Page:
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What happened to the 100,000 year old Levantine child?

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What happened to the 100,000 year-old child? A 3-D image of this Paleolithic child's skull reveals trauma and brain damage. 3-D imaging provides new insights to a middle Paleolithic age child's skull trauma. Scientists wonder what happened to the child early in life? The child survived another 12 or 13 years. 3D imaging of a Paleolithic child's skull reveals potentially violent head trauma that likely lead to brain damage, according to a study published online July 23, 2014 in the open-access journal PLoS ONE. You can check out the study online, "Earliest Cranio-Encephalic Trauma from the Levantine Middle Palaeolithic: 3D Reappraisal of the Qafzeh 11 Skull, Consequences of Pediatric Brain Damage on Individual Life Condition and Social Care."

The authors, Hélène Coqueugniot and colleagues from CNRS - Université de Bordeaux and EPHE conclude that, the child represents the oldest documented human case of severe skull trauma available from south-western Asia. Furthermore, the child appears to have received special social attention after death, as the body positioning seems intentional with two deer antlers lying on the upper part of the adolescent's chest, likely suggesting a deliberate ceremonial burial.

A Paleolithic child that lived ~100 thousand years ago found at Qafzeh in lower Galilee, Israel, was originally thought to have a skull lesion that resulted from a trauma that healed

The child died at about 12-13 years old, but the circumstances surround the child's death remain mysterious. To better understand the injury, the authors of this study aimed to re-appraise the child's impact wound using 3D imaging, which allows scientists to better to explore inner bone lesions, to evaluate their impact on soft tissues, and to estimate brain size to reconstruct the events surrounding the skull trauma.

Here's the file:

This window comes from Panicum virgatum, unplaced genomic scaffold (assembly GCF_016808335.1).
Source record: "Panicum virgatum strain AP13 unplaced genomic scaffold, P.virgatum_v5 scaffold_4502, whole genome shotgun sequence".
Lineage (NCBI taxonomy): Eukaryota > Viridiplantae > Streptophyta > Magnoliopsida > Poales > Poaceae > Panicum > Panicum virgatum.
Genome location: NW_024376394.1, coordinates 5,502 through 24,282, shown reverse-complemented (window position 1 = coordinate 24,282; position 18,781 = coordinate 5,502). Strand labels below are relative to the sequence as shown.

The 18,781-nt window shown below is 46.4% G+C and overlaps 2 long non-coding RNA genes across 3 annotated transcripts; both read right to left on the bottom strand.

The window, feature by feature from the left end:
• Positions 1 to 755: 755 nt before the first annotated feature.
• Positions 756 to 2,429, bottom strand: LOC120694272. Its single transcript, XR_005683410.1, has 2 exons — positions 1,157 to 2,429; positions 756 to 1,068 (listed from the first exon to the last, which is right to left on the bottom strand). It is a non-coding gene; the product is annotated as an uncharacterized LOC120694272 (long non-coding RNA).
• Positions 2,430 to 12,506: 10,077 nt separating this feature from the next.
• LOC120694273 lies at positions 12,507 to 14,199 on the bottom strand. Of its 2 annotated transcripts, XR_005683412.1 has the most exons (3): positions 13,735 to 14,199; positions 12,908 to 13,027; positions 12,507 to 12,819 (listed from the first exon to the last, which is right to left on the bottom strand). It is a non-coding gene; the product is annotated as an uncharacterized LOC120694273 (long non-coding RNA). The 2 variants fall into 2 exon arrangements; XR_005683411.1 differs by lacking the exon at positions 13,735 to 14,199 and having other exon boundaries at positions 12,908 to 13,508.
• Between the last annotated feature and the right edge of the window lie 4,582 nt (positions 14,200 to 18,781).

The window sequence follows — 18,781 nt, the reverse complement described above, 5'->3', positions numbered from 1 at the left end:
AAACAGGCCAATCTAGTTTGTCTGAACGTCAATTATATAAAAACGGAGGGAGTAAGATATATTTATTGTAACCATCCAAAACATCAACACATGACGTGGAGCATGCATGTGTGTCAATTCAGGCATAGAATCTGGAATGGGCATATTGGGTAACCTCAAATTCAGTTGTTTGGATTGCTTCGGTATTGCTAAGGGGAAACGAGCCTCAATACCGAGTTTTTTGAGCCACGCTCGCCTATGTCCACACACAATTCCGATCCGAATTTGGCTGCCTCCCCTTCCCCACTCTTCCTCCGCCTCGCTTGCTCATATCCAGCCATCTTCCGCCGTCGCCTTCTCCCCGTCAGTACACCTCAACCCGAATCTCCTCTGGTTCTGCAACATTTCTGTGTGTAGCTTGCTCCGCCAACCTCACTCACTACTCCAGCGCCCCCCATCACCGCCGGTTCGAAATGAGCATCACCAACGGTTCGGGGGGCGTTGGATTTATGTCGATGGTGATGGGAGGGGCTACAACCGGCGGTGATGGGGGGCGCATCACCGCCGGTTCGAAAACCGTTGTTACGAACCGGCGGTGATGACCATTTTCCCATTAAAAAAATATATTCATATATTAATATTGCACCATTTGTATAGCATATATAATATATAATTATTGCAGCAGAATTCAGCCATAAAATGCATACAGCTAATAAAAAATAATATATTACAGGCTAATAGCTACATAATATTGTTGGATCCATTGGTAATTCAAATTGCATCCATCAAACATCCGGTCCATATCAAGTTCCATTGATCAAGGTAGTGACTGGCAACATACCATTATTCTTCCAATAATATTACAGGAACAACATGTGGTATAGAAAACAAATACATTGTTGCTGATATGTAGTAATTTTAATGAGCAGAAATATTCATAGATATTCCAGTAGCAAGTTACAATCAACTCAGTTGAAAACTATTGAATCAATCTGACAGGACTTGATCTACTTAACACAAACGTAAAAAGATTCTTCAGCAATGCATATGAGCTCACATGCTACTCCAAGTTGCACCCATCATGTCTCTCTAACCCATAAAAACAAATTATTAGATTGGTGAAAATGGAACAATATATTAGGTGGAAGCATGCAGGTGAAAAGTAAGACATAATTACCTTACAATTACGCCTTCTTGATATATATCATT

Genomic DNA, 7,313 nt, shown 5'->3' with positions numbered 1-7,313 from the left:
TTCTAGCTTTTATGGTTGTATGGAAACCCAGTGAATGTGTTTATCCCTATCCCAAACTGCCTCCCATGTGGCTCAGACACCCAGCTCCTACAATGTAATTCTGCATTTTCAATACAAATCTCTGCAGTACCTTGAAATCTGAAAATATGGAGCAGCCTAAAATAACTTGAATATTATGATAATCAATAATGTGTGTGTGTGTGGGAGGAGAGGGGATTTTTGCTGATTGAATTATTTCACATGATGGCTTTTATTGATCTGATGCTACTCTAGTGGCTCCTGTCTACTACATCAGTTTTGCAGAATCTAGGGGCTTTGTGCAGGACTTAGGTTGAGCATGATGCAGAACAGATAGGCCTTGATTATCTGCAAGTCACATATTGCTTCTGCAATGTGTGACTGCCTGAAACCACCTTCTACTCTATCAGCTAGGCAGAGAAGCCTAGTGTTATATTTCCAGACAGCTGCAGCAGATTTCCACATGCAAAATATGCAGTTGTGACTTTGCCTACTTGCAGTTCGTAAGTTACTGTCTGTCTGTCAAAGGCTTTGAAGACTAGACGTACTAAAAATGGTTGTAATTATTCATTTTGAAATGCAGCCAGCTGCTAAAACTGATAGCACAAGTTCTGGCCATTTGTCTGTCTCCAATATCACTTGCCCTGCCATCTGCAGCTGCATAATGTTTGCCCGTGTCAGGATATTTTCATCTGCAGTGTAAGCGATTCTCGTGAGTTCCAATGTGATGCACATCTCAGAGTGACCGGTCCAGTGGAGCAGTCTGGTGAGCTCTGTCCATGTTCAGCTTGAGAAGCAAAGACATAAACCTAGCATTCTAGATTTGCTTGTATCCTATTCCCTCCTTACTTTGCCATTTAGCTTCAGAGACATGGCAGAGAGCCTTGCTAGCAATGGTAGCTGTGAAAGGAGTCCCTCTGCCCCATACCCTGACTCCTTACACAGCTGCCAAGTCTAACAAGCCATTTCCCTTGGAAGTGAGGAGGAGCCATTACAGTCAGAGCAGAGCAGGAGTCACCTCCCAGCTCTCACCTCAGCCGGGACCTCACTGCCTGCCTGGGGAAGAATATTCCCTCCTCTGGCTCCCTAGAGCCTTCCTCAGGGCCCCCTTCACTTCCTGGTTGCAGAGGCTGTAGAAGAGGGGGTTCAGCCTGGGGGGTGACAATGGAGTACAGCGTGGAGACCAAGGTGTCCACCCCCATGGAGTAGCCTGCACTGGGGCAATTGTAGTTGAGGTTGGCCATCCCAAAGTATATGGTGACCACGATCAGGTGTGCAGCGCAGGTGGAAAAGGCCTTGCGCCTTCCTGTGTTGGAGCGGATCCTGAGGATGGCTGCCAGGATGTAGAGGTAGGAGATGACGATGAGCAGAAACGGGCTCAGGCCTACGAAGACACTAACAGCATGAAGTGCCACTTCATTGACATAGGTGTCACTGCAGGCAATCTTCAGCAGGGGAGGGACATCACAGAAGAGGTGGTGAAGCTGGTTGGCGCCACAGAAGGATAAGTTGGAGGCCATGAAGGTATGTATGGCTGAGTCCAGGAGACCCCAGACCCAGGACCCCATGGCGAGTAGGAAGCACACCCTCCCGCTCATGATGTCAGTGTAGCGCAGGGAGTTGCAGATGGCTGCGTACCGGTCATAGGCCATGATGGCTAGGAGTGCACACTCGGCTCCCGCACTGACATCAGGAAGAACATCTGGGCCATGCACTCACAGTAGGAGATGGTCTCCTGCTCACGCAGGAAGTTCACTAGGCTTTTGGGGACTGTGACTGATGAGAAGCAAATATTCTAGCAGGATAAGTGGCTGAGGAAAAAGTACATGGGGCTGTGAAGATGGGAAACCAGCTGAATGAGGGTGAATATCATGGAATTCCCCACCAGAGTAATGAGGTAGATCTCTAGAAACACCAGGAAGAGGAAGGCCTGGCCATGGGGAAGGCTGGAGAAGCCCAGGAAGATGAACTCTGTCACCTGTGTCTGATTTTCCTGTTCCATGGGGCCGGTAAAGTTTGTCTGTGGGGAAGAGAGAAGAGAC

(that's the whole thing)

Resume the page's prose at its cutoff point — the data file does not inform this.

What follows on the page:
3D reconstruction reveals that the child's skull fracture appears to be compound, with a broken piece depressed in the skull, surrounded by linear fractures. The authors suggest that this fracture type generally results from a blunt force trauma, often a result of interpersonal violence, but can also occur accidentally. The depressed fracture likely caused a moderate traumatic brain injury, possibly resulting in personality changes, trouble controlling movements, and difficulty in social communication. Was it an act of human sacrifice thwarted, that healed, warring peoples, an earthquake or landslide, accident, or did someone get angry at the child and strike him or her?

Does the special burial show compassion in prehistory, or was it a thwarted act of human sacrifice?

Hélène Coqueugniot added, according to the July 23, 2014 news release, 3-D image of Paleolithic child's skull reveals trauma, brain damage, "Digital imaging and 3D reconstruction evidenced the oldest traumatic brain injury in a Paleolithic child. Post-traumatic neuropsychological disorders could have impaired social life of this individual who was buried, when teenager, with a special ritual raising the question of compassion in prehistory." The question arises as to at what age did the child suffer the injury, which healed, to then survive to adolescence? And how was the child treated in life, having received a special burial with perhaps prized animal antlers?

Authors of the study are Coqueugniot H, Dutour O, Arensburg B, Duday H, Vandermeersch B, et al. (2014). This research has been financially supported by the Irene Levi Sala Care Archaeological Foundation. The funder had no role in study design, data collection and analysis, decision to publish, or preparation of the manuscript. The authors have declared that no competing interests exist. On another note, news of another study points to flint as dominating the Paleolithic economy, "The economic territory of Upper Palaeolithic groups is specified by flint."


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